“I am not a math person.”

 

If I had a dollar for every time I’ve heard that comment…well, I’d have a pile of dollars, and we could get mathy with it. But if I had a dollar for every time I’ve heard someone say “I’m not a reading person,” I wouldn’t have many dollars at all.

It is decidedly uncool and socially unacceptable to admit to not being a good reader, much less to being illiterate. Yet it’s totally fine to admit to being innumerate. In fact, advertising your mathematical difficulties may even lift your social standing! What?!?!

Let’s undo that. Please. If you fall into the camp of people who lay claim to not being a “math person,” stop doing that. If only for your young childrens’ sakes, keep mum about your math anxiety. If your kids are older and you think sharing your scary math experiences as a student will help them face their own hurdles, by all means go for it, but don’t let them adopt that “not mathy” identity. If at all possible, do not speak ill of math. (Or any subject for that matter. Why set the stage for your kids to dislike something before they know it? I am always bothered by adults who suggest to my kids that they should be dreading school. Why plant the seeds for negative feelings before they even exist?)

I am not trying to diminish what is a legitimate feeling of discomfort that many people have for math. I’m going to lay the blame for that squarely on the shoulders of the curriculum you were taught, and, unfortunately, on the well-intentioned teachers who presented it. Math is traditionally taught as an inflexible sequence of facts and processes to be memorized. It also gets abstract quickly in a traditional curriculum. Inflexible abstract spaces are not welcoming to children, so if you couldn’t adapt to that as a kid, you likely felt out of place in math class.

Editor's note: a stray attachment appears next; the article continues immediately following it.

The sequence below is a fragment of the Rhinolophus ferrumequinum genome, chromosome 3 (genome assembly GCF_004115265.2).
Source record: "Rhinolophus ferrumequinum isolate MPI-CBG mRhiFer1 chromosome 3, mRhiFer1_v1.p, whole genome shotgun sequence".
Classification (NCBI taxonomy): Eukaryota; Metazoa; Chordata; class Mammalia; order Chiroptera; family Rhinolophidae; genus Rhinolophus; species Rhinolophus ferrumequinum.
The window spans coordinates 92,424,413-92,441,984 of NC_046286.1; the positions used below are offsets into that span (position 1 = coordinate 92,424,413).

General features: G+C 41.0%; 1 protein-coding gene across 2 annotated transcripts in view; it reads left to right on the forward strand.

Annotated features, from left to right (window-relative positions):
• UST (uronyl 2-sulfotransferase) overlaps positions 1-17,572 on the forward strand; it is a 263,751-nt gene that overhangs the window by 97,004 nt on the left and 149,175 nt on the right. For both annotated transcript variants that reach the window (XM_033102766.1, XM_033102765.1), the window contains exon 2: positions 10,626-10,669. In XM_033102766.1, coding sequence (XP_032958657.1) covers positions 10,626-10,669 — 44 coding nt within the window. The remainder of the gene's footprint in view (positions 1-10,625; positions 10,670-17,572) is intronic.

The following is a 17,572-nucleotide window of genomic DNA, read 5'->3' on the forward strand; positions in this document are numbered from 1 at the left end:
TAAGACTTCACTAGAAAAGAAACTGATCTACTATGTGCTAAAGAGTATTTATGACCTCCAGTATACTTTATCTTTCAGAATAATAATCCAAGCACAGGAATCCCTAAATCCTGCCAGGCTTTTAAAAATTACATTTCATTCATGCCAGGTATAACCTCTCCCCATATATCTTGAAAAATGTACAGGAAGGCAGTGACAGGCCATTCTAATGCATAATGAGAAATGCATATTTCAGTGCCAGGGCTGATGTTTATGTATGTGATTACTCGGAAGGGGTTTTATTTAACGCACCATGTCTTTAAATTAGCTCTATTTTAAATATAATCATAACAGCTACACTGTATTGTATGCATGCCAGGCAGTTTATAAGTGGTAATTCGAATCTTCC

And if you actually did quite well in your math classes, enjoyed them, and have never experienced math anxiety, that’s awesome! But, it’s likely (though not guaranteed, you lucky few) that those classes were still inflexible and abstract and, alas, uninspiring in ways that they didn’t have to be.

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The happy secret that we can let our kids in on is that math is actually a crazy creative space! It is much broader than the narrow memorization of addition/subtraction and multiplication/division facts. It is much deeper than the practical processes you learn to simplify an expression, balance an equation, and solve for X. And YOU don’t really need to be comfortable with all the ins and outs of those things in order to be a math positive person for your kids. Just start by NOT being math negative. Then build on that by being curious and coaching your kids to be curious, too. (FYI – apply this method to anything, really.)

Next post will be about more things you can actually DO besides just singing the “I Love Math” song to your  kids. (You ARE singing that song to them, right? It’s just three words and any tune you like! Very flexible and not abstract.)

 

Photo credit 1:Sam Wolff via Visualhunt.com / CC BY-SA
Photo credit 2: fdecomite via Visual hunt / CC BY

7 thoughts on ““I am not a math person.”

  1. Great advice! We have one math loving parent in the house who used to claim to love math and to be no good at art. These statements stymied artistic risk taking in our child. Fortunately, stopping that negative script has made all the difference, and now the two of them do art together.